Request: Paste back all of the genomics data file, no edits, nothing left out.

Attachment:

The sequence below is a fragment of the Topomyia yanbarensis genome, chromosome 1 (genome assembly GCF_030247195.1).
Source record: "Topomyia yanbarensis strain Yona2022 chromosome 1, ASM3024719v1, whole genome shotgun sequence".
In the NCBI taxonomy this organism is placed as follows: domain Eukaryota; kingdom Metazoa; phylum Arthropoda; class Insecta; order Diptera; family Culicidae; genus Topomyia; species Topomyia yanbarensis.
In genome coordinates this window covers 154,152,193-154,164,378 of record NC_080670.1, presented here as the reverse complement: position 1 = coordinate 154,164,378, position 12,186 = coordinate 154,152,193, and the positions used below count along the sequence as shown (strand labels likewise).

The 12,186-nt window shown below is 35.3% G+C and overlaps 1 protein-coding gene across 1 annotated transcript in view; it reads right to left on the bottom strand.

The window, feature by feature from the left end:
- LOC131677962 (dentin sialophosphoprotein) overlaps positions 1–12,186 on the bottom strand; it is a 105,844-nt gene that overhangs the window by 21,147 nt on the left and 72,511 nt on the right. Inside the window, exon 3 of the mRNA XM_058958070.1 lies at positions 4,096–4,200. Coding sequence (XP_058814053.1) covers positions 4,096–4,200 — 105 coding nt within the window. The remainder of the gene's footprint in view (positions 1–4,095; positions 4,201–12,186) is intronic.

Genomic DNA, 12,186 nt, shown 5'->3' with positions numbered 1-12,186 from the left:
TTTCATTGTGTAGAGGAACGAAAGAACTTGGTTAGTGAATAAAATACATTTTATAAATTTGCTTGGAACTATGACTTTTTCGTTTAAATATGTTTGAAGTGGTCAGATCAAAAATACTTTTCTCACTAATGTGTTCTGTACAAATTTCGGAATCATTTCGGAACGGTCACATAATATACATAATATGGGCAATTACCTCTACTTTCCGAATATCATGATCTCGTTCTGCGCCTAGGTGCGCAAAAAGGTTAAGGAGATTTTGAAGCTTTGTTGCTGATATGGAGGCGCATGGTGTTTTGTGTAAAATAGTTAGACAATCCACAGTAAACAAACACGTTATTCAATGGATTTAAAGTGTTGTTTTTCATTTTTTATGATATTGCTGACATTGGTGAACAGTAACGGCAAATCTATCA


The sequence below is a fragment of the Topomyia yanbarensis genome, chromosome 1 (genome assembly GCF_030247195.1).
Source record: "Topomyia yanbarensis strain Yona2022 chromosome 1, ASM3024719v1, whole genome shotgun sequence".
In the NCBI taxonomy this organism is placed as follows: domain Eukaryota; kingdom Metazoa; phylum Arthropoda; class Insecta; order Diptera; family Culicidae; genus Topomyia; species Topomyia yanbarensis.
In genome coordinates this window covers 154,152,193-154,164,378 of record NC_080670.1, presented here as the reverse complement: position 1 = coordinate 154,164,378, position 12,186 = coordinate 154,152,193, and the positions used below count along the sequence as shown (strand labels likewise).

The 12,186-nt window shown below is 35.3% G+C and overlaps 1 protein-coding gene across 1 annotated transcript in view; it reads right to left on the bottom strand.

The window, feature by feature from the left end:
- LOC131677962 (dentin sialophosphoprotein) overlaps positions 1–12,186 on the bottom strand; it is a 105,844-nt gene that overhangs the window by 21,147 nt on the left and 72,511 nt on the right. Inside the window, exon 3 of the mRNA XM_058958070.1 lies at positions 4,096–4,200. Coding sequence (XP_058814053.1) covers positions 4,096–4,200 — 105 coding nt within the window. The remainder of the gene's footprint in view (positions 1–4,095; positions 4,201–12,186) is intronic.

Genomic DNA, 12,186 nt, shown 5'->3' with positions numbered 1-12,186 from the left:
TTTCATTGTGTAGAGGAACGAAAGAACTTGGTTAGTGAATAAAATACATTTTATAAATTTGCTTGGAACTATGACTTTTTCGTTTAAATATGTTTGAAGTGGTCAGATCAAAAATACTTTTCTCACTAATGTGTTCTGTACAAATTTCGGAATCATTTCGGAACGGTCACATAATATACATAATATGGGCAATTACCTCTACTTTCCGAATATCATGATCTCGTTCTGCGCCTAGGTGCGCAAAAAGGTTAAGGAGATTTTGAAGCTTTGTTGCTGATATGGAGGCGCATGGTGTTTTGTGTAAAATAGTTAGACAATCCACAGTAAACAAACACGTTATTCAATGGATTTAAAGTGTTGTTTTTCATTTTTTATGATATTGCTGACATTGGTGAACAGTAACGGCAAATCTATCA